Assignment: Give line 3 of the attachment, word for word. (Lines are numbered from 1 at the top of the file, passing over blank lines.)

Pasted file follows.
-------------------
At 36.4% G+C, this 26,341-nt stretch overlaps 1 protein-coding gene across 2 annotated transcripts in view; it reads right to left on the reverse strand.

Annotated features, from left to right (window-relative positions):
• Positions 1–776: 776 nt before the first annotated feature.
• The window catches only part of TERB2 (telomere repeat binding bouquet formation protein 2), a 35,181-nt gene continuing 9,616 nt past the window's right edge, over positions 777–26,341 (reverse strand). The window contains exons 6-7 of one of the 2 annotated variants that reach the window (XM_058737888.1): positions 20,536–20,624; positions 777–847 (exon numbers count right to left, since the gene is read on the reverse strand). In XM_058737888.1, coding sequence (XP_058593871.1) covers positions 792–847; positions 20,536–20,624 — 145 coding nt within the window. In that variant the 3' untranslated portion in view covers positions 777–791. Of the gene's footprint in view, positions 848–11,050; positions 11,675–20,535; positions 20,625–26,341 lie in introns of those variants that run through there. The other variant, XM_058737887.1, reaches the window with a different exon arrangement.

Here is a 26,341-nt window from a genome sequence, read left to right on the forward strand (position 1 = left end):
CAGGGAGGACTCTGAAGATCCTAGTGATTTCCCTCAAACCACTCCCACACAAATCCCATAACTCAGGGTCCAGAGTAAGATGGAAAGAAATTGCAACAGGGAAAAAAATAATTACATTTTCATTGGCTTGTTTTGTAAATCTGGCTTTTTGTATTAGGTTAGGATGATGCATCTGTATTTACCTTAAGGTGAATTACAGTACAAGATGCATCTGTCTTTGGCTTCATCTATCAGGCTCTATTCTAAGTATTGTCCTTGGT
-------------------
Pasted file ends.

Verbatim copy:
• Positions 1–776: 776 nt before the first annotated feature.